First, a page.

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Re: anxiety over our finances
« Reply #8 on: April 01, 2015, 12:13:18 PM »
Gasoline should be included here for your expenses, as well as groceries. Basically anything that leaves your pocket and you cannot keep should be listed here so that it can be picked at and prodded for optimization. Kindly of course :)

The 300 savings should not be part of your monthly expenses. Making your expenses $2164, leaving you with $1652 at the end of the month. Choosing to put $300 into savings is part of your Savings Rate, not your expenses.

$3000 in a tax return is an interest free loan to the government. If you are worried about burning $3000 and want it back in April... divide that 3k by 12, and increase your 401k contributions. This lowers your taxable income and effectively saves you more than 3k depending on your tax rate.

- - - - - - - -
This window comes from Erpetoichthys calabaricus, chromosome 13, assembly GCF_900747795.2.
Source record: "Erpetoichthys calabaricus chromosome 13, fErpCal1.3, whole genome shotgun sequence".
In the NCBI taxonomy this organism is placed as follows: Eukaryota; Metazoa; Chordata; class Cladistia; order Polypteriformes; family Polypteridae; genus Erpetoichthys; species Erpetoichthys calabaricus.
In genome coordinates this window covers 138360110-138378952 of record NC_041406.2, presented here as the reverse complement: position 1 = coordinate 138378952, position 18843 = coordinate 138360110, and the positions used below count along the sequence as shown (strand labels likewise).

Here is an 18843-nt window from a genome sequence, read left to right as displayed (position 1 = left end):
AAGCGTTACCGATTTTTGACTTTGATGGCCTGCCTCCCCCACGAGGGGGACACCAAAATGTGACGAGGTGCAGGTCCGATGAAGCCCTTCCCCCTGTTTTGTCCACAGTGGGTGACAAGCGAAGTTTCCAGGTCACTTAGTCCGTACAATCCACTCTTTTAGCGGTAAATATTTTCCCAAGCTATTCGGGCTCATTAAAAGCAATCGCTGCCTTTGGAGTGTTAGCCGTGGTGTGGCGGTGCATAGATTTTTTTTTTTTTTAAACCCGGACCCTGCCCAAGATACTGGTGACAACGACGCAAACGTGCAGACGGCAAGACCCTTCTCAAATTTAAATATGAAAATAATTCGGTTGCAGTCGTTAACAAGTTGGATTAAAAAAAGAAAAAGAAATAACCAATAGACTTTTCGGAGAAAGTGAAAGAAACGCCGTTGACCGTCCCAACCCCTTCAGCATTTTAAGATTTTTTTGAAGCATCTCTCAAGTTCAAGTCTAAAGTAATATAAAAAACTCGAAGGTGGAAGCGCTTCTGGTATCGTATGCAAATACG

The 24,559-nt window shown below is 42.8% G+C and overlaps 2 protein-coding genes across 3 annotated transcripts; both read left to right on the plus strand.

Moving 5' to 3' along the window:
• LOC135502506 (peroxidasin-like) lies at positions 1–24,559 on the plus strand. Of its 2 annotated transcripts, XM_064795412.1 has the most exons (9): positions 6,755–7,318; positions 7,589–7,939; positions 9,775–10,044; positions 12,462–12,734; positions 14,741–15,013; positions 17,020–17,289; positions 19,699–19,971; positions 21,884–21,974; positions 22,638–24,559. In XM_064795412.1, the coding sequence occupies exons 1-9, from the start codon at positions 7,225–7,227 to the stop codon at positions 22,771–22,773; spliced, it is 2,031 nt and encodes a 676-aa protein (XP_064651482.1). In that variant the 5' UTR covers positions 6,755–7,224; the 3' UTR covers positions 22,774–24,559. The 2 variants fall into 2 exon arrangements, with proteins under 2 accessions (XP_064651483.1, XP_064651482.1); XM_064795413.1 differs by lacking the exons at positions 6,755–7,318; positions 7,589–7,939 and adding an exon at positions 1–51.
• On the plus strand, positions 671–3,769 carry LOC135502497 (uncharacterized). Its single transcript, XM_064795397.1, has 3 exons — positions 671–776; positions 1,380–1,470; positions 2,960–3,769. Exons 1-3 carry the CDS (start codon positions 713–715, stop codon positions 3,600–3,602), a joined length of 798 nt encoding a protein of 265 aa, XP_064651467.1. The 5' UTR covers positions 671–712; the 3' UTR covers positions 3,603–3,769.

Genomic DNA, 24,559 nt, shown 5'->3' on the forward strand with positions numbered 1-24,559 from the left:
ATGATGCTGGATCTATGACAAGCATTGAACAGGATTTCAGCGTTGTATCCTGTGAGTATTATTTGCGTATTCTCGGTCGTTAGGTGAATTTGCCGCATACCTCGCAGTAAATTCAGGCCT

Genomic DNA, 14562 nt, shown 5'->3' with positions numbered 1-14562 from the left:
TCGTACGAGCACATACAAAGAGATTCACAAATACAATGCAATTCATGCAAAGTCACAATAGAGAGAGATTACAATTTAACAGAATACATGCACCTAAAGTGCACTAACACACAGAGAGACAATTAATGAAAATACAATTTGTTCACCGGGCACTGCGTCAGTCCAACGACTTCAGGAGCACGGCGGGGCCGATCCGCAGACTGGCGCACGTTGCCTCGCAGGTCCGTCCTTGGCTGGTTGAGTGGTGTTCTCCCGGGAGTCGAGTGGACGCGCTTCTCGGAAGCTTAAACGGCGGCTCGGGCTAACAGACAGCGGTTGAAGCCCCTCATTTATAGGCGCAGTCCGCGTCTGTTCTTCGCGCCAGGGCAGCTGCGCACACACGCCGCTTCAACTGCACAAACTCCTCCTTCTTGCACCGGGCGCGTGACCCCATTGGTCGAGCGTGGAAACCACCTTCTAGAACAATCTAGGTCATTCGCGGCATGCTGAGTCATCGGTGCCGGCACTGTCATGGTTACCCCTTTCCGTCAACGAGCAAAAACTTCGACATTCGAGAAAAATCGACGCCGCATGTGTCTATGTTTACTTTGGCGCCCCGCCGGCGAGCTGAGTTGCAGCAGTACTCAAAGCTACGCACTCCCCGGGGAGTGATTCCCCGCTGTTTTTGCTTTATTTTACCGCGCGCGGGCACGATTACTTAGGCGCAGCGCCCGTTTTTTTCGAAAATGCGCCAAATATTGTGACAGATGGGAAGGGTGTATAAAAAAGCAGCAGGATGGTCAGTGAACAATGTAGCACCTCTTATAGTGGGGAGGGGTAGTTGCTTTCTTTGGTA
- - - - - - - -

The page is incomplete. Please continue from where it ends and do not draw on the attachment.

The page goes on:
Garbage is monthly, or quarterly? What else do you pay for quarterly, yearly that you should factor into either your emergency savings or your monthly considerations. Could you save by prepaying 6 months at a time with car insurance.

If you quit your job of 11k, all expenses can be covered by your husband? How secure is his income, is there risk of him being laid off? If he provides the only income, and he gets laid off, how quickly can he get a new job? Should your emergency fund be able to handle this period of unemployment... 6-12 months of expenses (not income).
That $3000 interest free loan is not nearly as dire as people make it out to be.  At 7% return (and assuming it was paid monthly), they missed out on $99 of interest.  Not ideal, but not an emergency.